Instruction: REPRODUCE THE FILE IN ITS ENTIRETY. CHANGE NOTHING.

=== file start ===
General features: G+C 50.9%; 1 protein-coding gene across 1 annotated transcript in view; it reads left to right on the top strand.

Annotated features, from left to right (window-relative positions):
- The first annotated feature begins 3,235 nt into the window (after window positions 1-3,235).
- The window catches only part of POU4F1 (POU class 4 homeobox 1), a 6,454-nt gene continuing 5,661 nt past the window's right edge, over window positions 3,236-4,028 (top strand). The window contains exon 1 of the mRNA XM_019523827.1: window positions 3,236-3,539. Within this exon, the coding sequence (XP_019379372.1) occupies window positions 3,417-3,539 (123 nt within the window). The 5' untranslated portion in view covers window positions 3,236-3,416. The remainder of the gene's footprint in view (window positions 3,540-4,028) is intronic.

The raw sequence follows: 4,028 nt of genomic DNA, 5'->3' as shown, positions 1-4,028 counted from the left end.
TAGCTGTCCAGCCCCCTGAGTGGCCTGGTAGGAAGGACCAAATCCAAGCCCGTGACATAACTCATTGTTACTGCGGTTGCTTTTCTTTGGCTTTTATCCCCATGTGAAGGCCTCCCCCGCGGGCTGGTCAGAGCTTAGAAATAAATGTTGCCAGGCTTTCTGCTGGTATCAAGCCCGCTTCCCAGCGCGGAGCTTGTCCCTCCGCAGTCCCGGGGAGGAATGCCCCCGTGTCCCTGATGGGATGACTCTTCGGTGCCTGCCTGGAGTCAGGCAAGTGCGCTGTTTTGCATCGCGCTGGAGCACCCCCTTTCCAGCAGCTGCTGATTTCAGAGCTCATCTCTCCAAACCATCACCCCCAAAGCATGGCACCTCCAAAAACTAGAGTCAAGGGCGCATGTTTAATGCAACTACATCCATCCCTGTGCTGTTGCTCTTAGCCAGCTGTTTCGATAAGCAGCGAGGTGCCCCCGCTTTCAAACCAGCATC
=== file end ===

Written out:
General features: G+C 50.9%; 1 protein-coding gene across 1 annotated transcript in view; it reads left to right on the top strand.

Annotated features, from left to right (window-relative positions):
- The first annotated feature begins 3,235 nt into the window (after window positions 1-3,235).
- The window catches only part of POU4F1 (POU class 4 homeobox 1), a 6,454-nt gene continuing 5,661 nt past the window's right edge, over window positions 3,236-4,028 (top strand). The window contains exon 1 of the mRNA XM_019523827.1: window positions 3,236-3,539. Within this exon, the coding sequence (XP_019379372.1) occupies window positions 3,417-3,539 (123 nt within the window). The 5' untranslated portion in view covers window positions 3,236-3,416. The remainder of the gene's footprint in view (window positions 3,540-4,028) is intronic.

The raw sequence follows: 4,028 nt of genomic DNA, 5'->3' as shown, positions 1-4,028 counted from the left end.
TAGCTGTCCAGCCCCCTGAGTGGCCTGGTAGGAAGGACCAAATCCAAGCCCGTGACATAACTCATTGTTACTGCGGTTGCTTTTCTTTGGCTTTTATCCCCATGTGAAGGCCTCCCCCGCGGGCTGGTCAGAGCTTAGAAATAAATGTTGCCAGGCTTTCTGCTGGTATCAAGCCCGCTTCCCAGCGCGGAGCTTGTCCCTCCGCAGTCCCGGGGAGGAATGCCCCCGTGTCCCTGATGGGATGACTCTTCGGTGCCTGCCTGGAGTCAGGCAAGTGCGCTGTTTTGCATCGCGCTGGAGCACCCCCTTTCCAGCAGCTGCTGATTTCAGAGCTCATCTCTCCAAACCATCACCCCCAAAGCATGGCACCTCCAAAAACTAGAGTCAAGGGCGCATGTTTAATGCAACTACATCCATCCCTGTGCTGTTGCTCTTAGCCAGCTGTTTCGATAAGCAGCGAGGTGCCCCCGCTTTCAAACCAGCATC